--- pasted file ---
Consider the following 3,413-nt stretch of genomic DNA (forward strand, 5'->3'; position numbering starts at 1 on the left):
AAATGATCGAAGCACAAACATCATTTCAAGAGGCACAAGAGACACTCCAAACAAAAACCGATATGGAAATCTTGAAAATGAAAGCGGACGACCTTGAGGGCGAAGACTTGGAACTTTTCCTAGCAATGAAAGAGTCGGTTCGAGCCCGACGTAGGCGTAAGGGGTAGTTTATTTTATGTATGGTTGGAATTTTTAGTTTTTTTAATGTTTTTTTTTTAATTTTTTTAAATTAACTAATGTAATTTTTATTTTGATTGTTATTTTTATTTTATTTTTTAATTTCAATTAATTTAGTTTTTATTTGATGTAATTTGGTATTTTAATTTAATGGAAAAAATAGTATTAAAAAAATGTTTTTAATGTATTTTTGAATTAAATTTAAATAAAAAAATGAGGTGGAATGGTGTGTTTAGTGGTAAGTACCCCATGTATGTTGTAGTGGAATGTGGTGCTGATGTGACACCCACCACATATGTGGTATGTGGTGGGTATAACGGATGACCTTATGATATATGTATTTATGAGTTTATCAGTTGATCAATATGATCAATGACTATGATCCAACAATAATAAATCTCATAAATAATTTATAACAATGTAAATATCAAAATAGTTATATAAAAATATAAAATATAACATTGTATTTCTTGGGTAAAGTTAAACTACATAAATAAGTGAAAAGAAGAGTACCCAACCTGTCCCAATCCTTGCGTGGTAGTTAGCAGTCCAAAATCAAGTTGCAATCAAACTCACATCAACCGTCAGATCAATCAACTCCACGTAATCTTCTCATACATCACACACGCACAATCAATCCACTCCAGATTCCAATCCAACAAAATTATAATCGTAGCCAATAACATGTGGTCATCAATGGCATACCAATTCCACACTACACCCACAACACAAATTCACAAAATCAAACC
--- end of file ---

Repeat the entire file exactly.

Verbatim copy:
Consider the following 3,413-nt stretch of genomic DNA (forward strand, 5'->3'; position numbering starts at 1 on the left):
AAATGATCGAAGCACAAACATCATTTCAAGAGGCACAAGAGACACTCCAAACAAAAACCGATATGGAAATCTTGAAAATGAAAGCGGACGACCTTGAGGGCGAAGACTTGGAACTTTTCCTAGCAATGAAAGAGTCGGTTCGAGCCCGACGTAGGCGTAAGGGGTAGTTTATTTTATGTATGGTTGGAATTTTTAGTTTTTTTAATGTTTTTTTTTTAATTTTTTTAAATTAACTAATGTAATTTTTATTTTGATTGTTATTTTTATTTTATTTTTTAATTTCAATTAATTTAGTTTTTATTTGATGTAATTTGGTATTTTAATTTAATGGAAAAAATAGTATTAAAAAAATGTTTTTAATGTATTTTTGAATTAAATTTAAATAAAAAAATGAGGTGGAATGGTGTGTTTAGTGGTAAGTACCCCATGTATGTTGTAGTGGAATGTGGTGCTGATGTGACACCCACCACATATGTGGTATGTGGTGGGTATAACGGATGACCTTATGATATATGTATTTATGAGTTTATCAGTTGATCAATATGATCAATGACTATGATCCAACAATAATAAATCTCATAAATAATTTATAACAATGTAAATATCAAAATAGTTATATAAAAATATAAAATATAACATTGTATTTCTTGGGTAAAGTTAAACTACATAAATAAGTGAAAAGAAGAGTACCCAACCTGTCCCAATCCTTGCGTGGTAGTTAGCAGTCCAAAATCAAGTTGCAATCAAACTCACATCAACCGTCAGATCAATCAACTCCACGTAATCTTCTCATACATCACACACGCACAATCAATCCACTCCAGATTCCAATCCAACAAAATTATAATCGTAGCCAATAACATGTGGTCATCAATGGCATACCAATTCCACACTACACCCACAACACAAATTCACAAAATCAAACC